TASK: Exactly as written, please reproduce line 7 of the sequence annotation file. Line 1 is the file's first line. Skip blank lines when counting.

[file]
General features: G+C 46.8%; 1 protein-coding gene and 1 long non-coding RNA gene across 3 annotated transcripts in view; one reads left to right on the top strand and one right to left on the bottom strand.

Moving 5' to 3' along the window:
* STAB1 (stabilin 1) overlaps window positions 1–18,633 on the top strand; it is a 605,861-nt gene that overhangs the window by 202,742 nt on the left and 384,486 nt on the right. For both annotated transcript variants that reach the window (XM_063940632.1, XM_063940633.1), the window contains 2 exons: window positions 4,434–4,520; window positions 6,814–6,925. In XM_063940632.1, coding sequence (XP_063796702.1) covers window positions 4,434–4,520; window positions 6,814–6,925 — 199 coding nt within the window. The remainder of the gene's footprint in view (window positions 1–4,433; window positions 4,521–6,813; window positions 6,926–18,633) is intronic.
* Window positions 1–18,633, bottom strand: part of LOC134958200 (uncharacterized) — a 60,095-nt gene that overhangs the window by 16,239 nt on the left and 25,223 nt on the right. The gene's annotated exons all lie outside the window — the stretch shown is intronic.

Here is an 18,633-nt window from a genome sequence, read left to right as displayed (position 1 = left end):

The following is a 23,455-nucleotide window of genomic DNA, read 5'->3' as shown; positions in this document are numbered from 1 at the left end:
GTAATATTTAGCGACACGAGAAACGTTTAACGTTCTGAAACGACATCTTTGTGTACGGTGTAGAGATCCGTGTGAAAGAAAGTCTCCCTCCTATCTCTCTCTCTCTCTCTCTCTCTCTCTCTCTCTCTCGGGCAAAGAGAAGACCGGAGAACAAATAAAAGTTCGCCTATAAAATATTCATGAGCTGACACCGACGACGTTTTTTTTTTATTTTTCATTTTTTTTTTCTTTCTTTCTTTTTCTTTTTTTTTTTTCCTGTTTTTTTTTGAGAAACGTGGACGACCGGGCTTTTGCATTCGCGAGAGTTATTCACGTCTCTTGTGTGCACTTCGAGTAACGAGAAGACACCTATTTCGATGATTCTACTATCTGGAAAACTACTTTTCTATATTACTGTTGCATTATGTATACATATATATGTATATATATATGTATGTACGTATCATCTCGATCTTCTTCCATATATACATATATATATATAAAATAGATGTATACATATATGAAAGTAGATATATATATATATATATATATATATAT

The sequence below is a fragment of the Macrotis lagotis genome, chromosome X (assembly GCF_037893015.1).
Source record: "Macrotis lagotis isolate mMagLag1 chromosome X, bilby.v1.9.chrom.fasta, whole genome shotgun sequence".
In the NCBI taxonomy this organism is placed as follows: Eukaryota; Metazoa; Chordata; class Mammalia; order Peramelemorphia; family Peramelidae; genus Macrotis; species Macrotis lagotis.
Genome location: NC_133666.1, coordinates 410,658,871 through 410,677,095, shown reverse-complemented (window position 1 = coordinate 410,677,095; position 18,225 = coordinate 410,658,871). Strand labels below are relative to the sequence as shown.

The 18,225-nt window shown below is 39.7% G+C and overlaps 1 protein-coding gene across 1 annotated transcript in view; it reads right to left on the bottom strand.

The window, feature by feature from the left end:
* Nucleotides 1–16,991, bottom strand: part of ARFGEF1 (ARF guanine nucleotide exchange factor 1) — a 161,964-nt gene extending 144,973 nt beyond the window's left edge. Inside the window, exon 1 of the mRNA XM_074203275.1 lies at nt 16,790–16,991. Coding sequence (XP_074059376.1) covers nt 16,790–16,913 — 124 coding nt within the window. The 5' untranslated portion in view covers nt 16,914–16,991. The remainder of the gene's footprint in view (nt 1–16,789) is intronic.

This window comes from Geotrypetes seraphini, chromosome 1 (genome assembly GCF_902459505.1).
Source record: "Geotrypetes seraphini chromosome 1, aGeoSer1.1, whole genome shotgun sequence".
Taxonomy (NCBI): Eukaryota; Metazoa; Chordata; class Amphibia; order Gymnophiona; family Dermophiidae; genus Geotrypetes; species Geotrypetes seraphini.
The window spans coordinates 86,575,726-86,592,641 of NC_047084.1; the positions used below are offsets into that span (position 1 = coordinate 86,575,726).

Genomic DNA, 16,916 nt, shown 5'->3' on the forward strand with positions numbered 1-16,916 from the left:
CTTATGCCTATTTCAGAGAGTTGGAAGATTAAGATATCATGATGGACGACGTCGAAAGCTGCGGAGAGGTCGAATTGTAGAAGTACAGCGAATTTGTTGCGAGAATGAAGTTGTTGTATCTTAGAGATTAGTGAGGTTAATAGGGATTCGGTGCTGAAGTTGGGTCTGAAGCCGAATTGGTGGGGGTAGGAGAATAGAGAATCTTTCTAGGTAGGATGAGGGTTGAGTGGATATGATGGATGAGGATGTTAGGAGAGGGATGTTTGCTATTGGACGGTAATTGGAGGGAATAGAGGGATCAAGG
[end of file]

GTAATATTTAGCGACACGAGAAACGTTTAACGTTCTGAAACGACATCTTTGTGTACGGTGTAGAGATCCGTGTGAAAGAAAGTCTCCCTCCTATCTCTCTCTCTCTCTCTCTCTCTCTCTCTCTCTCTCGGGCAAAGAGAAGACCGGAGAACAAATAAAAGTTCGCCTATAAAATATTCATGAGCTGACACCGACGACGTTTTTTTTTTATTTTTCATTTTTTTTTTCTTTCTTTCTTTTTCTTTTTTTTTTTTCCTGTTTTTTTTTGAGAAACGTGGACGACCGGGCTTTTGCATTCGCGAGAGTTATTCACGTCTCTTGTGTGCACTTCGAGTAACGAGAAGACACCTATTTCGATGATTCTACTATCTGGAAAACTACTTTTCTATATTACTGTTGCATTATGTATACATATATATGTATATATATATGTATGTACGTATCATCTCGATCTTCTTCCATATATACATATATATATATAAAATAGATGTATACATATATGAAAGTAGATATATATATATATATATATATATATAT